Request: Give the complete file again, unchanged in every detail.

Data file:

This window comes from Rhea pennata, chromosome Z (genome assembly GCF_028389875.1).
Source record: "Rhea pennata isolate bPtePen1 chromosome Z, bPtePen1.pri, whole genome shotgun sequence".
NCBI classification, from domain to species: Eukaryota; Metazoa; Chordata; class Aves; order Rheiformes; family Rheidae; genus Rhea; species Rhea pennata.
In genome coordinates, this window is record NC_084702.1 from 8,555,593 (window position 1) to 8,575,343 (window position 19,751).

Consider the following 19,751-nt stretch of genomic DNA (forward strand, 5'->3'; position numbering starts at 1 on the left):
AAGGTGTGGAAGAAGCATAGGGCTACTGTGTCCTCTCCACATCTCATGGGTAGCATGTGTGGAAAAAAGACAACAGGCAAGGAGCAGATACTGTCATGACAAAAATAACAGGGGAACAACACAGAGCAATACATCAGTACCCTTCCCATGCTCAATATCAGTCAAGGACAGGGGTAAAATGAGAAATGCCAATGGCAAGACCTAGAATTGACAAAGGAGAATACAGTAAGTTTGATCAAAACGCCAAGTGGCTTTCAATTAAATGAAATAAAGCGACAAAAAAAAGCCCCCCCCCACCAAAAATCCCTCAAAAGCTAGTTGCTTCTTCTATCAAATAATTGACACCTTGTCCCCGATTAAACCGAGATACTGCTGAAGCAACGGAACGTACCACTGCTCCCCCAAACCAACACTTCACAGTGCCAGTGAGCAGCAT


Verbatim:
This window comes from Rhea pennata, chromosome Z (genome assembly GCF_028389875.1).
Source record: "Rhea pennata isolate bPtePen1 chromosome Z, bPtePen1.pri, whole genome shotgun sequence".
NCBI classification, from domain to species: Eukaryota; Metazoa; Chordata; class Aves; order Rheiformes; family Rheidae; genus Rhea; species Rhea pennata.
In genome coordinates, this window is record NC_084702.1 from 8,555,593 (window position 1) to 8,575,343 (window position 19,751).

Consider the following 19,751-nt stretch of genomic DNA (forward strand, 5'->3'; position numbering starts at 1 on the left):
AAGGTGTGGAAGAAGCATAGGGCTACTGTGTCCTCTCCACATCTCATGGGTAGCATGTGTGGAAAAAAGACAACAGGCAAGGAGCAGATACTGTCATGACAAAAATAACAGGGGAACAACACAGAGCAATACATCAGTACCCTTCCCATGCTCAATATCAGTCAAGGACAGGGGTAAAATGAGAAATGCCAATGGCAAGACCTAGAATTGACAAAGGAGAATACAGTAAGTTTGATCAAAACGCCAAGTGGCTTTCAATTAAATGAAATAAAGCGACAAAAAAAAGCCCCCCCCCACCAAAAATCCCTCAAAAGCTAGTTGCTTCTTCTATCAAATAATTGACACCTTGTCCCCGATTAAACCGAGATACTGCTGAAGCAACGGAACGTACCACTGCTCCCCCAAACCAACACTTCACAGTGCCAGTGAGCAGCAT